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The Truth About Habits

By Marcus Santer

The Sunday Quote:

“You see Dave, a losing streak is like joining the Moonies.
Easy to get into but a bark to get out of.”
Trigger – From Only Fools and Horses

Only Fools and Horses (OFaH).

My, my.

Greatest comedy ever.

Not just in the UK, but the world.

I grew up on it and I’ve recently gone through the whole series again with Ollie.

Which is incredible when you consider OFaH first aired in 1981.

And 35 years later it’s making my son laugh out loud.

Now that’s quality entertainment.

And it’s funny because whenever I think of habits, I think of Trigger’s quote about joining the Moonies.

Because bad habits are the same as losing streaks…

Easy to get into but a bark to get out of.

And good habits?

It seems like they’re exactly the opposite doesn’t it?

Hard to get into and easy to get of.

S’not fair is it?

Anyway, I’m in a rush today.

I’ve got a Tax Return to complete, the final edits on this months ZEN+ Journal to do and I’ve got to take Clarabella for some driving practice in 10 minutes so I’m going to cheat and copy a chunk of text about habits from my book:

ZEN+ The Art and Science of Living and Ageing Well.

Here it is from page 20 and 21:

Your Life is the Result of What You Do,
Not What You Know

Bad habits are like joining a weird religious cult; easy to get into and hard to get out of. Chances are that you have a habit or two that you could benefit from ditching?

As you read through this book, my hope is that you’ll find a new habit or two you’d like to acquire. So I need to tell you the truth about habits, about getting rid of bad habits and about installing new ones. Here goes…

Most people attempt to get rid of a bad habit by will power alone. You can do it like that, but there is a simpler way.

The truth is, only a habit can get rid of another habit.

Let’s say that you have a habit of eating your own bodyweight in chocolate every day – a habit I used to have. You could simply do your best to resist chocolate.

You might succeed. I certainly didn’t.

Eventually I opted for a new habit, a habit of eating more raw vegetables. Instead of grabbing chocolate from the cupboard, I’d grab a carrot and a pot of hummus instead. It worked, but it took time to replace the habit. Now you know how to get rid of a bad habit, it’s time to look at how you can install your new good habit in such a way that it sticks.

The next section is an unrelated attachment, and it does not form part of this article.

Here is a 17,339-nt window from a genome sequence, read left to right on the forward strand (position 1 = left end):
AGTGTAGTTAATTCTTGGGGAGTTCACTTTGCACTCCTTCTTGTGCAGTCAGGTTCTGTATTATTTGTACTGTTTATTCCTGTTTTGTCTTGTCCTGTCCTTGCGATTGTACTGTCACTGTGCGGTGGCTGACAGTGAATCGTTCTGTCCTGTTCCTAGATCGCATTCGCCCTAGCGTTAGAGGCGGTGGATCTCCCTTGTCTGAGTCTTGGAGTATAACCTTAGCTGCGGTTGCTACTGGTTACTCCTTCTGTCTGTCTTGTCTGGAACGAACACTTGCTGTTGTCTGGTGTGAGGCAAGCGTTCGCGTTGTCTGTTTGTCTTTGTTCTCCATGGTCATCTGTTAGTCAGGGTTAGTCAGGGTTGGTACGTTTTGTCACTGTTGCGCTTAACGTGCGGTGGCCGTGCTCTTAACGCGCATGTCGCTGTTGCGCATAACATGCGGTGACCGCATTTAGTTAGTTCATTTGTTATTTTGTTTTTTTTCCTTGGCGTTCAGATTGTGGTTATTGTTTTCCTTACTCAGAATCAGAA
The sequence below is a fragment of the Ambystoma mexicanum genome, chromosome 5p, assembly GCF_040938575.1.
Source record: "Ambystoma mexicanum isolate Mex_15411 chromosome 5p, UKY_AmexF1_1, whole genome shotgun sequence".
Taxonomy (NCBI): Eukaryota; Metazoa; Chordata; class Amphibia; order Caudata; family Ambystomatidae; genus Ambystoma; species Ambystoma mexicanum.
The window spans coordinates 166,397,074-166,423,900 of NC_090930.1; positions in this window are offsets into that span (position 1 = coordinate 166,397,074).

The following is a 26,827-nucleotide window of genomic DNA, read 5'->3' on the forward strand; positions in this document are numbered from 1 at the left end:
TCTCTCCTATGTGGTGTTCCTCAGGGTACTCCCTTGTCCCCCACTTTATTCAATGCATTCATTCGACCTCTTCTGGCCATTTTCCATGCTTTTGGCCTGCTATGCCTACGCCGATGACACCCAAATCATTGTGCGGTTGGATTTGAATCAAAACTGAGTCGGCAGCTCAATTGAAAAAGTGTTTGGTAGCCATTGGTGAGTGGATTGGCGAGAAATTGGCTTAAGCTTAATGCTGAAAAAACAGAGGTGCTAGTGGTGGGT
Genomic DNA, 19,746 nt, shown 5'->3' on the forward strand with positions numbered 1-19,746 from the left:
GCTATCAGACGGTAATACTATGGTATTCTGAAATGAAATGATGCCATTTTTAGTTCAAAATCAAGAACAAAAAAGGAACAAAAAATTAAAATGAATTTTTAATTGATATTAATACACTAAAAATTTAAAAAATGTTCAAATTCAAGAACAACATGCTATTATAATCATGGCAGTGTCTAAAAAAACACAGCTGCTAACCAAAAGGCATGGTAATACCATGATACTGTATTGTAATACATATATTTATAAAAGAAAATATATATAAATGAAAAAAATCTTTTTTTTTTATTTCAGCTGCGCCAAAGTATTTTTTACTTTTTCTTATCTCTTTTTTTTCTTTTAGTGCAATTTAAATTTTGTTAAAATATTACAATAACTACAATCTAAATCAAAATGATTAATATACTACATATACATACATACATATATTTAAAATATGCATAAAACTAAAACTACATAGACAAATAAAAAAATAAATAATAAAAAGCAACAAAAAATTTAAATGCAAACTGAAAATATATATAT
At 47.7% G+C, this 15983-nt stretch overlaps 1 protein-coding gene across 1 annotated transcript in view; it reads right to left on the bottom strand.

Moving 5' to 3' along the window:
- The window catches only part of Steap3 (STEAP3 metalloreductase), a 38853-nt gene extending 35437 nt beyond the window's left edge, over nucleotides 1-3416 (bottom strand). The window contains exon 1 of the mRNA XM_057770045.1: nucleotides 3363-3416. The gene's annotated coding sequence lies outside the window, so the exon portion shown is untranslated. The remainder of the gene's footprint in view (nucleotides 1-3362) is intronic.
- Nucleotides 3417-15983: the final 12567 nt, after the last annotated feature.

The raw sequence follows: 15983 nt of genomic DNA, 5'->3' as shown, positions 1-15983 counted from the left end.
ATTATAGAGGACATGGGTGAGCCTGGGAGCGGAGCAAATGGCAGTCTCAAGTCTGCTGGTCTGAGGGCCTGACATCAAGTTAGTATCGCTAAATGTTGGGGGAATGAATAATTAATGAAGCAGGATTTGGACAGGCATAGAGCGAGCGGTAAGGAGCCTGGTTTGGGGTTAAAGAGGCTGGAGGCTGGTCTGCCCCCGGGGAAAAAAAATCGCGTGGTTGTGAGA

Common folklore will tell you that it takes between 21 and 30 days to install a new habit. This is not correct. A study published in the European Journal of Social Psychology paints a rather different picture.

Phillippa Lally and her colleagues at University Collage London observed 96 people who wanted to form a new habit.

To cut a long story short, the average time required to install a new habit was 66 days, with the full range being between 18 days and 254 days. The researchers discovered the length of time to install a new habit was affected by the level of dedication the habit demanded.

For example, the habit of drinking a daily glass of water was much quicker to install than doing 50 sit-ups before breakfast (personally I’d recommend you do push- ups instead).

Armed with this information you will no longer be disillusioned if it takes you longer than 21 days to install your new ZEN+ lifestyle.

****

Right, I gotta buckle up and hold on tight whilst Clarabella drives around Dawilsh Warren.

Wish me luck!

You on the other hand should grab yourself a copy of my ZEN+ book and:

Get started on the ZEN+ 30 Day Challenge

If you haven’t already got a copy…

You can rectify that error here.

Bye for now

Marcus

P.S. Habits in a nutshell:

Only a habit can get rid of another habit and the amount of dedication involved will dictate how long it takes to install the new habit.

For another 119 tips to help you live and age well…

Get a copy of my book: ZEN+ The Art and Science of Living and Ageing Well.

Only available here.